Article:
Archive for June 2009


Well, as before, events simply overtook me down here, and I’ve just glided along.  We saw a great collection of bloody, funny, challenging, luminous drama, and got a couple of good hikes in as well.

As a bonus, our son came down with some high school friends, guys that he’s been coming here with since they were in middle school, and it was fun running into them around town, at the plays, and sharing a meal or two.

I have notes on the plays, and will spin out some thoughts later, when I ‘m not in the midst of the experience.  One funny thing: yesterday afternoon, we were seeing an old Italian comedy called Servant of Two Masters.  It’s derived from an old form of Italian improv called Commedia dell’arte, in which the actors all have a number of schticks in their quivers, a lot of it broad and physical, but requiring impeccable timing to work.  This play wasn’t improv, it was scripted, but there was some latitude.

At some point in the first act, one of the characters is starving and begins soliciting candy and sandwiches from the audience.  We’d been apprised of this, and brought along some of our saved airline snacks.  Our seats were in the front row in the cozy New Theatre, and this character, after importuning one man in the front row and coming up empty, turned to my mom on the other side of the aisle, sat down next to her and put his arm around her.  She was sitting across the theatre from us (it was “theatre in the round”)

She presented him with her airline snack, which seemed to take him aback a little, since I think he was expecting candy.  He opened it, pronounced it “trail mix”, and pretended to sample it.  Then he asked my mom her name, but she wouldn’t tell him.  After a couple of tries, he said, “OK, I’ll call you ‘Flo’”.  At various times throughout the play,  he’d refer back to her, calling her variously “Flo”, “Joyce”, “Barbara”, etc.  It was pretty hilarious, her 15 minutes.  We thought.

That night, we were in the outdoor Elizabethan theater to see Henry VII, and people kept coming up to her and asking, “Aren’t you “Flo”?”  I told her she was going to have to join Actors’ Equity.

I promised photos.  Here’s a pretty funny piece of video I took on the plane down here - it’s our flight attendant’s instructions to us before takeoff.  Ignore the video and concentrate on what she’s saying - she does a bit of improv herself.  She actually sang parts of it, which I regrettably missed:

Since we have to be out of our little cottage in 20 minutes, I’ll just link to some photos I posted on Facebook, and issue a rain check for better stuff later:

Our hike on Wednesday on Grizzly Peak east of Ashland.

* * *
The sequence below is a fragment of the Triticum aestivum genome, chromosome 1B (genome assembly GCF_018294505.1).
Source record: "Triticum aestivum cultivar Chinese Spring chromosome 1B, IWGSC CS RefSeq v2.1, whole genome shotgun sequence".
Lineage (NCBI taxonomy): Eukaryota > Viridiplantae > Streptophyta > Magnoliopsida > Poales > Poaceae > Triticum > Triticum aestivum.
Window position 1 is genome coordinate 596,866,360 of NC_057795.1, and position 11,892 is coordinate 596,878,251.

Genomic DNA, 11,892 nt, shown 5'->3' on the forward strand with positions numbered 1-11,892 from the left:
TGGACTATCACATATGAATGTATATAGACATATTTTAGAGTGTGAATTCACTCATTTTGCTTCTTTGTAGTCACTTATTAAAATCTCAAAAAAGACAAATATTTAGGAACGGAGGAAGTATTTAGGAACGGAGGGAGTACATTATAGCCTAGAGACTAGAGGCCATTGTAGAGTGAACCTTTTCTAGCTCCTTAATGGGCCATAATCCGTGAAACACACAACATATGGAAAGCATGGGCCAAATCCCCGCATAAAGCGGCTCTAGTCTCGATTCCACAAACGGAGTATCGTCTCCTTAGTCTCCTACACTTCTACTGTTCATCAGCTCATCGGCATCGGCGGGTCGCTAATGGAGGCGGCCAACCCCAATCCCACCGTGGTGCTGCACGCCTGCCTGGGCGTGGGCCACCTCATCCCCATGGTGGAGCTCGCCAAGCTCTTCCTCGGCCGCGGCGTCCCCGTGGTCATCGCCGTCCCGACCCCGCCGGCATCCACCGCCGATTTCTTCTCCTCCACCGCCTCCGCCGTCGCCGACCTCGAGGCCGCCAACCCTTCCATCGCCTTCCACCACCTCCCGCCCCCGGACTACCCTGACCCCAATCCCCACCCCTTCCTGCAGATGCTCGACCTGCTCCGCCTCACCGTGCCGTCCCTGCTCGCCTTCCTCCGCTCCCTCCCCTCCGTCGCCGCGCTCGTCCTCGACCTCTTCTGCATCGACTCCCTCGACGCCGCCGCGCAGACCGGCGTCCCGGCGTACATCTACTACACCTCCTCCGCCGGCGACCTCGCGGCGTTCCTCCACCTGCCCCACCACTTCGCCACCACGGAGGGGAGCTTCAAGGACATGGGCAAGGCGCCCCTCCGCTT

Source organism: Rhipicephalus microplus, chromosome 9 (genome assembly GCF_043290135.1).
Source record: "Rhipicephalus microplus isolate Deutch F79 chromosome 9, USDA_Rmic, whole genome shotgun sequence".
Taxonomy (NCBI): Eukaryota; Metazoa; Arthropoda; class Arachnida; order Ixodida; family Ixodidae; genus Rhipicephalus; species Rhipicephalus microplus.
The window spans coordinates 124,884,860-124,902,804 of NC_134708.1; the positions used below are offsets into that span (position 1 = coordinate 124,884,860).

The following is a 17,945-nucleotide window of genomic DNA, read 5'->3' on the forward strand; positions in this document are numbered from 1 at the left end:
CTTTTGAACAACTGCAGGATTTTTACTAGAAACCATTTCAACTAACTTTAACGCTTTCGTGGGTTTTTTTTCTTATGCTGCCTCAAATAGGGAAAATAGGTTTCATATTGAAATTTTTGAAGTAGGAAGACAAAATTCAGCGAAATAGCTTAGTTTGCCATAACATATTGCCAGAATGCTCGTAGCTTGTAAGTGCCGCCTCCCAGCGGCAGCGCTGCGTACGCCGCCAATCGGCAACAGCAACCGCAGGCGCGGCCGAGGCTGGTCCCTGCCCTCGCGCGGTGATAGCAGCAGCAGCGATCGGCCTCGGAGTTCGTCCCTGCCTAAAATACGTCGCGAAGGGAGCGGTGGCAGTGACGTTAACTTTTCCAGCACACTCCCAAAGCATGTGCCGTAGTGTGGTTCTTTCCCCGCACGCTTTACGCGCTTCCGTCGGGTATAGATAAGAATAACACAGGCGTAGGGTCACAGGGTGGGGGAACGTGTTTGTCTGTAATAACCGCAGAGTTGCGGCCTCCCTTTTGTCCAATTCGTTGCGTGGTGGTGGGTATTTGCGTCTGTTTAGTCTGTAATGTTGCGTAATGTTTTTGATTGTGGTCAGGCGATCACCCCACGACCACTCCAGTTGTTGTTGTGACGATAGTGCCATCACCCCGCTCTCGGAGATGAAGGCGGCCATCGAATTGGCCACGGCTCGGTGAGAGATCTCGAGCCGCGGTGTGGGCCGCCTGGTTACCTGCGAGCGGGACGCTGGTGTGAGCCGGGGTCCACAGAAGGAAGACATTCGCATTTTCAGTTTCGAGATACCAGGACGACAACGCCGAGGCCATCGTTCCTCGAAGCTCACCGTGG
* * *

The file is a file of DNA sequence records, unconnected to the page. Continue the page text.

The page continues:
Other photos, including a hike on the Pacific Crest Trail near Mount Ashland.

Quick Update

Sorry to be a drama queen.  I got my 3rd IV hit of antibiotic Monday morning.  Things didn’t look worse, I told myself they might be looking better, and I drove us down to the airport for our flight to Medford.

Right choice - the leprosy has been receding, and the arm looks nearly normal.

We got out on a nice 5-mile hike yesterday, and saw an outdoor production of Don Quixote last night.  Pictures and comments later - off to hike some more.

Thanks for your good wishes!

(click to enlarge)


So, as I’m flying home from Milwaukee Friday night, I notice that a scratch on my elbow that I’d been serially re-opening for a few days is suddenly swollen and sore.  Since I’d slept for a while on the MKE-MSP leg of the trip, I wondered if I’d whacked it against the arm rest, as we’d flown through some turbulence.

Saturday morning, I inspect the arm and muscles near the elbow are swollen and sore, and there are red patches spreading around the arm.  I ask Mrs. Perils for a second opinion, and she hauls me out of bed and sends me off to Urgent Care at our provider.

There, I learn that it’s a bacterial infection called cellulitis (thought that would happen on my thighs before my arms).  They told gave sold me a fistful of sulfa tablets and told me to come back if it spread beyond some GoogleMap-ish dotted lines they’d drawn around the red spots.

5 hours and two sulfa tablets later, I note that it has spread, and I’m feeling a little feverish, so back I go (stand in line, sign more releases, explain, explain).  This time, they call an infectious disease specialist, and come back with fistfuls of needles.  The doc wants to plunge his into my elbow to extract a sample for testing.  The nurse (nice woman, but still with the needles) is there to plunge an IV into my other arm and drip a dose of antibiotic so I’ll get a faster hit.  They give sell me a different antibiotic prescription, and tell me to come back in 24 hours for another IV if it looks necessary.  I have the option of having the IV removed, with the possibility of having to be stuck again on Sunday (I get the whim-whams about having needles stuck in my veins).  I opted to leave it in, and spent Sunday a little queasy about the thing just hanging off my arm.  No pain from that, but my elbow was on fire from the sample extraction.

I hustle from the ER to SeaTac to pick up my Mom, who was arriving from Detroit and, fortuitously for me, if not for her, an hour late.